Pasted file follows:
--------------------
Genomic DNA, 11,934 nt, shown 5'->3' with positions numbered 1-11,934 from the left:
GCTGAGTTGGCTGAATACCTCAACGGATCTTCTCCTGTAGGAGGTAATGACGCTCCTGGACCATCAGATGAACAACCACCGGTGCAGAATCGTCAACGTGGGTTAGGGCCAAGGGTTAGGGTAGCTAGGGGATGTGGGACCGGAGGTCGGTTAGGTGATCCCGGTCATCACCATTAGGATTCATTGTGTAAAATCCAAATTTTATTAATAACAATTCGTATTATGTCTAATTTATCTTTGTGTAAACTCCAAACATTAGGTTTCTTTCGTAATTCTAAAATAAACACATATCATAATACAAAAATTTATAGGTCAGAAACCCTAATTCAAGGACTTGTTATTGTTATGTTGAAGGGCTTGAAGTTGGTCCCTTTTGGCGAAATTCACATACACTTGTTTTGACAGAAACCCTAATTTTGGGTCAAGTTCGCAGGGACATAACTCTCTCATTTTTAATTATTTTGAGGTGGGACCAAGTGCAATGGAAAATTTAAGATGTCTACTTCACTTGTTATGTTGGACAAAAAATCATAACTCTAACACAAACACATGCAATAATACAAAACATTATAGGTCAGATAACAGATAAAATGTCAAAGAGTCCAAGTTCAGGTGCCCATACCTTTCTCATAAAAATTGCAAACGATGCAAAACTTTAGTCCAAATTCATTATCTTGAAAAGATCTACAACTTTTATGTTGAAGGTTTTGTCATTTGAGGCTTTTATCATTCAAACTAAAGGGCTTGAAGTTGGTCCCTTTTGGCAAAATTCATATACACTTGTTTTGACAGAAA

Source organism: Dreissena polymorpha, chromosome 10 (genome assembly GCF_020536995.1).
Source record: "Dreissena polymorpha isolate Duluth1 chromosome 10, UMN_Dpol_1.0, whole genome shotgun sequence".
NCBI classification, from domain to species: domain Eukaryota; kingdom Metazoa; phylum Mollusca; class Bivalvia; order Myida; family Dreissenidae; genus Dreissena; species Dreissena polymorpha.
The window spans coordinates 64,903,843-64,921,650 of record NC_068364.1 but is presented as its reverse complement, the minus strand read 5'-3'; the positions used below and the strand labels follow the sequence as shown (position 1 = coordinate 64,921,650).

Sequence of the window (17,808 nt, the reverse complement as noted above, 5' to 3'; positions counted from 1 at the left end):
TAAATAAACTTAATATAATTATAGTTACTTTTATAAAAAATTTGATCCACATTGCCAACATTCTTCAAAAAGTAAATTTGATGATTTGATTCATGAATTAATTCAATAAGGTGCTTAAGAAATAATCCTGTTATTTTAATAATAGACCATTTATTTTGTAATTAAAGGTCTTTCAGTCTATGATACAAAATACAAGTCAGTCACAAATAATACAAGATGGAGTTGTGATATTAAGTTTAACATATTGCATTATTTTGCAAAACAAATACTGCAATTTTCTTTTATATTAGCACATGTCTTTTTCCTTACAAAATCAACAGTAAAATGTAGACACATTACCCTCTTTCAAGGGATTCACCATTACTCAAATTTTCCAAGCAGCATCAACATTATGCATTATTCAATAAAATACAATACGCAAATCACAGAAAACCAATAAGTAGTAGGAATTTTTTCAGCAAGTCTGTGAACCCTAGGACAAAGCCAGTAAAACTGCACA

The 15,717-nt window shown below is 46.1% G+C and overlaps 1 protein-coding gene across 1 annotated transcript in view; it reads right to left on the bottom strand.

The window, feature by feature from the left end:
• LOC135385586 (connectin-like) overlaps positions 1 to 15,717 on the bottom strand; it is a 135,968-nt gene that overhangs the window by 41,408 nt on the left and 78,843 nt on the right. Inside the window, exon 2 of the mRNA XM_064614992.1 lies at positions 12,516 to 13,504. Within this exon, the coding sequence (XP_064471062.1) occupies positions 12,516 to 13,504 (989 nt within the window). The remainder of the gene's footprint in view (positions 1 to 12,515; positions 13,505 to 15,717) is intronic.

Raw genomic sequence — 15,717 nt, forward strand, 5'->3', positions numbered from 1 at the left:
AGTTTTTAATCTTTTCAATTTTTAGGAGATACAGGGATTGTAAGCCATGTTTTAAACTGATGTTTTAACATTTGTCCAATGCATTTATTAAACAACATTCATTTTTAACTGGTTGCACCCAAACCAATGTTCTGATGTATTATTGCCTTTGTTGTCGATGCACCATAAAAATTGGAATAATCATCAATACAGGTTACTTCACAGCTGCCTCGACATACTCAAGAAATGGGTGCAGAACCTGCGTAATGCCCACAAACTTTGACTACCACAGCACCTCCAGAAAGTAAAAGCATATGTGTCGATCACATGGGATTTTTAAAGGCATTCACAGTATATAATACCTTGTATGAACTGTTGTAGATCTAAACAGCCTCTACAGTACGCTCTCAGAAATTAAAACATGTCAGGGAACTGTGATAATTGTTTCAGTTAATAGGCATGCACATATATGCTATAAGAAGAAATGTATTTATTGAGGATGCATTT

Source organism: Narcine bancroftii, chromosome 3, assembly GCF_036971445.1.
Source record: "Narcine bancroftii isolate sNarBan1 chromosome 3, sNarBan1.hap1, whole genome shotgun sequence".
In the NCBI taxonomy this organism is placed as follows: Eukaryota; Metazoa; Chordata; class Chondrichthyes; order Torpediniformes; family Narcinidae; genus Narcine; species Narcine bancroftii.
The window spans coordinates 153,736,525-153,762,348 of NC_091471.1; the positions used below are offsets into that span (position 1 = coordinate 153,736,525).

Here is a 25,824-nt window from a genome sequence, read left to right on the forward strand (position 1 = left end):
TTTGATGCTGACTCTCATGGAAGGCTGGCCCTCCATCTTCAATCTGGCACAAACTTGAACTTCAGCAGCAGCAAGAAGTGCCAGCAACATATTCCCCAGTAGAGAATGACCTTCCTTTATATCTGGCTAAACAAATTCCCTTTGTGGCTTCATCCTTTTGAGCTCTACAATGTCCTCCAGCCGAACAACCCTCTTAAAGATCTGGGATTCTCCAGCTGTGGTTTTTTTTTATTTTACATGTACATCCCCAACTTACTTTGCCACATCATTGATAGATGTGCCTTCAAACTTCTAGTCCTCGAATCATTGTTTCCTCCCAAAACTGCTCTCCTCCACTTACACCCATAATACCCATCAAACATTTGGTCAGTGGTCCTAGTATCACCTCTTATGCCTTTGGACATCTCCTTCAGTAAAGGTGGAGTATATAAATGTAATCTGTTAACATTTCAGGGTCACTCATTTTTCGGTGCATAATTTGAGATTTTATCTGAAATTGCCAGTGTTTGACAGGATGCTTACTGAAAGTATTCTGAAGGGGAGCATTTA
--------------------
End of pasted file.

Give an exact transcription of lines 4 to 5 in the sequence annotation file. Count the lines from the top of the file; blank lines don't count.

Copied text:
Source record: "Dreissena polymorpha isolate Duluth1 chromosome 10, UMN_Dpol_1.0, whole genome shotgun sequence".
NCBI classification, from domain to species: domain Eukaryota; kingdom Metazoa; phylum Mollusca; class Bivalvia; order Myida; family Dreissenidae; genus Dreissena; species Dreissena polymorpha.